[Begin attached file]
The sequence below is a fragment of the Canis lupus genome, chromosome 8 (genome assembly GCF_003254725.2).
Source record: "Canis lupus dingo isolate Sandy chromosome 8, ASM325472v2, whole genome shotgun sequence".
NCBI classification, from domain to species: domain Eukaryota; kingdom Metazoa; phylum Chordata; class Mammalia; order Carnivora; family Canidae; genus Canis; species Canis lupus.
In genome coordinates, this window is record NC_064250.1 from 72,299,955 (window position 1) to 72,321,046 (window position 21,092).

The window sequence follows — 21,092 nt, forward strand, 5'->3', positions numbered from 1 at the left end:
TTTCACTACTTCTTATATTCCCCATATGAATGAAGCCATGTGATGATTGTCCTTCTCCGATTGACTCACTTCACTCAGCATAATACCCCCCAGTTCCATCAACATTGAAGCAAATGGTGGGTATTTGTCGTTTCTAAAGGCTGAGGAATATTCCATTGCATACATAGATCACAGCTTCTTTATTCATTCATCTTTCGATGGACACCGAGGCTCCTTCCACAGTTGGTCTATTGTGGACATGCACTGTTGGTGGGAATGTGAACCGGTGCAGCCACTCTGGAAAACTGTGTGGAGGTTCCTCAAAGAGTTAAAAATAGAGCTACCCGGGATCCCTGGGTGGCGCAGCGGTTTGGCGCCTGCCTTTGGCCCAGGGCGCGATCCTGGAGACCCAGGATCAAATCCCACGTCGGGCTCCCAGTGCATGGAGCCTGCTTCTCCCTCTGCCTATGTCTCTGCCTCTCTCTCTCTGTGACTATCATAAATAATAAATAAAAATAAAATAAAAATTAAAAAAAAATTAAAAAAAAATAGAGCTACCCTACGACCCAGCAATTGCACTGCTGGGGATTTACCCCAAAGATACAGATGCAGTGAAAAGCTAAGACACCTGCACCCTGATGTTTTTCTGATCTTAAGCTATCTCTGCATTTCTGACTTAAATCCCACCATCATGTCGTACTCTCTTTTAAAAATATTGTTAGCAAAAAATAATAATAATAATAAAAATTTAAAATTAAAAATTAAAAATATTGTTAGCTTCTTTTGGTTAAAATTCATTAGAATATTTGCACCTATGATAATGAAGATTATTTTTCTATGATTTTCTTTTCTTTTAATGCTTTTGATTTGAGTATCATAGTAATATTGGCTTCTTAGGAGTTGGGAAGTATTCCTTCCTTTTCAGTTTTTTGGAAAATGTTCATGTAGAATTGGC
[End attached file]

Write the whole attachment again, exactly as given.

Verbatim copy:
The sequence below is a fragment of the Canis lupus genome, chromosome 8 (genome assembly GCF_003254725.2).
Source record: "Canis lupus dingo isolate Sandy chromosome 8, ASM325472v2, whole genome shotgun sequence".
NCBI classification, from domain to species: domain Eukaryota; kingdom Metazoa; phylum Chordata; class Mammalia; order Carnivora; family Canidae; genus Canis; species Canis lupus.
In genome coordinates, this window is record NC_064250.1 from 72,299,955 (window position 1) to 72,321,046 (window position 21,092).

The window sequence follows — 21,092 nt, forward strand, 5'->3', positions numbered from 1 at the left end:
TTTCACTACTTCTTATATTCCCCATATGAATGAAGCCATGTGATGATTGTCCTTCTCCGATTGACTCACTTCACTCAGCATAATACCCCCCAGTTCCATCAACATTGAAGCAAATGGTGGGTATTTGTCGTTTCTAAAGGCTGAGGAATATTCCATTGCATACATAGATCACAGCTTCTTTATTCATTCATCTTTCGATGGACACCGAGGCTCCTTCCACAGTTGGTCTATTGTGGACATGCACTGTTGGTGGGAATGTGAACCGGTGCAGCCACTCTGGAAAACTGTGTGGAGGTTCCTCAAAGAGTTAAAAATAGAGCTACCCGGGATCCCTGGGTGGCGCAGCGGTTTGGCGCCTGCCTTTGGCCCAGGGCGCGATCCTGGAGACCCAGGATCAAATCCCACGTCGGGCTCCCAGTGCATGGAGCCTGCTTCTCCCTCTGCCTATGTCTCTGCCTCTCTCTCTCTGTGACTATCATAAATAATAAATAAAAATAAAATAAAAATTAAAAAAAAATTAAAAAAAAATAGAGCTACCCTACGACCCAGCAATTGCACTGCTGGGGATTTACCCCAAAGATACAGATGCAGTGAAAAGCTAAGACACCTGCACCCTGATGTTTTTCTGATCTTAAGCTATCTCTGCATTTCTGACTTAAATCCCACCATCATGTCGTACTCTCTTTTAAAAATATTGTTAGCAAAAAATAATAATAATAATAAAAATTTAAAATTAAAAATTAAAAATATTGTTAGCTTCTTTTGGTTAAAATTCATTAGAATATTTGCACCTATGATAATGAAGATTATTTTTCTATGATTTTCTTTTCTTTTAATGCTTTTGATTTGAGTATCATAGTAATATTGGCTTCTTAGGAGTTGGGAAGTATTCCTTCCTTTTCAGTTTTTTGGAAAATGTTCATGTAGAATTGGC